Nicolas Cantu: Oh, that’s actually a very interesting point you bring up. Because they have always said that it’s bite-proof, but I don’t remember filming a scene where I get bitten in the arm or something. But it’s gone through a lot. These characters have run through a bunch of dangerous situations. We had that big blaze of glory, and the suit look better than ever coming out of there. But unfortunately, we don’t have any scenes displaying the zombie-proof technology. Maybe in season two, we’ll see something like that.
That’s also a good point. This has been billed as a two-season show, and you’re already halfway through season 1. Do you worry about that limiting Elton’s growth, or do you think that works perfectly for him and his group?
Nicolas Cantu: That’s a very interesting question. When you go into a universe like The Walking Dead, the previous shows have been super duper long. We got six seasons of Fear and 10 seasons of the main show. And so, when we’re coming out here with two seasons, I think our show is more about displaying a story from start to finish. We’ve got it all planned out, we’re just here to tell the story, and we know where it ends. It’s a different storytelling approach.
As for whether it’s limiting for the characters? I’m not sure, because I think Elton had a lot of growth in season 1. I have no idea what happens in season two, so I guess I’m gonna be along for the ride. I’ll have to see just like everybody else.
Is there something that you specifically want to see happen with Elton, whether it’s in this season or the next?
Nicolas Cantu: Just as a guy coming into the Walking Dead universe, I want to kill more walkers. I don’t know, I just like the stuns of the show. I would love to have more Walker kills, that’d be super duper fun. I hope Elton warms up to the idea of dispatching empties sometime soon.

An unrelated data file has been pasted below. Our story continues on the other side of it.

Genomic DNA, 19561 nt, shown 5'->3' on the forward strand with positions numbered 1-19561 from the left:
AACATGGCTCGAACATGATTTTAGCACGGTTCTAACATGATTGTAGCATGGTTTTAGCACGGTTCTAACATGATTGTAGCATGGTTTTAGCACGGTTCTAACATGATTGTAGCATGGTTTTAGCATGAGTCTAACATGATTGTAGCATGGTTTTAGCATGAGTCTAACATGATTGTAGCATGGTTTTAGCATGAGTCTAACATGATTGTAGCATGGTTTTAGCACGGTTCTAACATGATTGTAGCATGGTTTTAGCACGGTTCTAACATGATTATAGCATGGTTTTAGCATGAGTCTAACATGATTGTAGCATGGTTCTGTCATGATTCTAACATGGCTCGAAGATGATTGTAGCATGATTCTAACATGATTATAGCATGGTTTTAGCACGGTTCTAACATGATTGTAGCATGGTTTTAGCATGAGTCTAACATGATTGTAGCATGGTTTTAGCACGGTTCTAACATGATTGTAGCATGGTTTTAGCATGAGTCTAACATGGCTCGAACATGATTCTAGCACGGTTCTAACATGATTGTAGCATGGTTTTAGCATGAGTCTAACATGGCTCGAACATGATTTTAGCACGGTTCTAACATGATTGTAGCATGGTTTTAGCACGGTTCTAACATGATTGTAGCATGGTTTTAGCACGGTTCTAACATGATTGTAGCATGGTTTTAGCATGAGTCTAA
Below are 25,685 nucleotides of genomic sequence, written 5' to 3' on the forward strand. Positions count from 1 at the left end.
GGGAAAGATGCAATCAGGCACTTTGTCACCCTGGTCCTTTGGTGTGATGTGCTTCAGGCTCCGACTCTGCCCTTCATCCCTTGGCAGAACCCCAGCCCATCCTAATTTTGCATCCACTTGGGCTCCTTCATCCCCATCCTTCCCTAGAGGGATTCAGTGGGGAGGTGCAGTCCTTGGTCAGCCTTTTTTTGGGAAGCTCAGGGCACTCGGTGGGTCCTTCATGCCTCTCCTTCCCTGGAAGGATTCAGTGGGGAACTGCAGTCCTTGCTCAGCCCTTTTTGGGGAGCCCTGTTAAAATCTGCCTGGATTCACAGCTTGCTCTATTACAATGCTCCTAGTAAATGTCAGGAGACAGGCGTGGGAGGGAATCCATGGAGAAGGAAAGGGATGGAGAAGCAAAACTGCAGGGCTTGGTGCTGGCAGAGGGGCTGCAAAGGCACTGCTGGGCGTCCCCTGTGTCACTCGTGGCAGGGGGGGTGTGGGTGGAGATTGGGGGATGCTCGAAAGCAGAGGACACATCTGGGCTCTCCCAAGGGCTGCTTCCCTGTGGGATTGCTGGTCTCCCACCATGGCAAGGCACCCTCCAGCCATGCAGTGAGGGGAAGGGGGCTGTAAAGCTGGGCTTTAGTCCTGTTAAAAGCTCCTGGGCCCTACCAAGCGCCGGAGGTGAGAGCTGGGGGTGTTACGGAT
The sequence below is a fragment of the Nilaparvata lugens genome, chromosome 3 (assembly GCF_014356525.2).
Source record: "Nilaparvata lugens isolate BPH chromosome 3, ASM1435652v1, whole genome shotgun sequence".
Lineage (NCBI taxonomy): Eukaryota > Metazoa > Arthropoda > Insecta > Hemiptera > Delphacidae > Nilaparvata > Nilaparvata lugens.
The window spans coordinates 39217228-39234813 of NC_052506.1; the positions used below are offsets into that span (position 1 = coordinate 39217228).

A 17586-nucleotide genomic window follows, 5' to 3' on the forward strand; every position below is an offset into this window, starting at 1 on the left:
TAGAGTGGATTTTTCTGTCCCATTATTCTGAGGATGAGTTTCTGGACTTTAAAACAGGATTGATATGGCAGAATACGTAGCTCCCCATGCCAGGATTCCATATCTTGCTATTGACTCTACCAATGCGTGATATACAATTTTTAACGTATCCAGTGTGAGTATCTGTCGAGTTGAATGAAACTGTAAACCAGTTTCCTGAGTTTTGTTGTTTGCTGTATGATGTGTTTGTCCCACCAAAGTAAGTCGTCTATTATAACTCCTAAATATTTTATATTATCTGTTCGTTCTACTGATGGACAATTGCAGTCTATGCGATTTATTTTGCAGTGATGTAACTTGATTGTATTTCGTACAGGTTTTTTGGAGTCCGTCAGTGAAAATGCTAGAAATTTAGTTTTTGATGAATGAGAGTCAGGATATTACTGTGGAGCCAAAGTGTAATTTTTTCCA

He’s quite passive when it comes to the walkers. He wants to study them, but not necessarily kill them.
Nicolas Cantu: Well, there’s two sides to that, of course. There is the pacifist and docile nature of Elton as a character, so that might restrict him from wanting to dispatch empties. But there’s also the fact that everybody in the colony took a self-defense class with Felix, and one of the main things that he taught was that avoidance is key. So, whenever he does get into a little bit of a scramble with an empty, he’s usually just trying to get away as fast as possible because that’s what he’s been taught. So, there’s kind of two aspects: the pacifist nature of Elton, and also the survival strategy of lowering risk by by removing yourself from the threat.
You mentioned the word “empties,” and it stuck out to me that eventually the other shows ended up adopting the term “walkers.” Is that something we could see happen in World Beyond? Maybe Elton could come up with the phrase, or interact with another Walking Dead character?
Nicolas Cantu: Perhaps. The thing about The Walking Dead universe is that it’s so huge. The whole world was affected by the virus, so we’ve heard tons of different names for the walkers. Maybe Elton could come up with that name. We already have “empties,” we’ve heard “dumdums,” we’ve heard so many different names. But if we were eventually to say “walker,” I think it would bring us home. But I think these threats will always be empties to our characters, just because the way that they interact from inside the Walls is different to other survivors who have been there the entire time.
Their vocabulary would change based on what their experiences are with them. The kids inside of the Walls only know them as these dead people that are walking around, so they know that they’re empties. But with survivors out there, they get to see them firsthand. They’re like, “Oh, that’s a walker, because it’s just shambling over there.” They give it a name based on its action, but for the people inside of the Walls, it’s more based on the idea of zombies as a whole.
Considering that everyone spent 10 years or more in the university training to fight in the apocalypse, it seems they’re still not necessarily trained well enough. Do you think that will affect them for the rest of the season?
Nicolas Cantu: I mean, it’s definitely a learning curve going from reading about battle strategies in a book to actually putting them to use. Maybe as our characters spend more time out there, they’ll become more accustomed to dispatching walkers, and they might be cleaner with the job. There’s some dirty, rough kills in the show. As they spend more time outside, I think they’ll become more accustomed to combat and get a little bit better.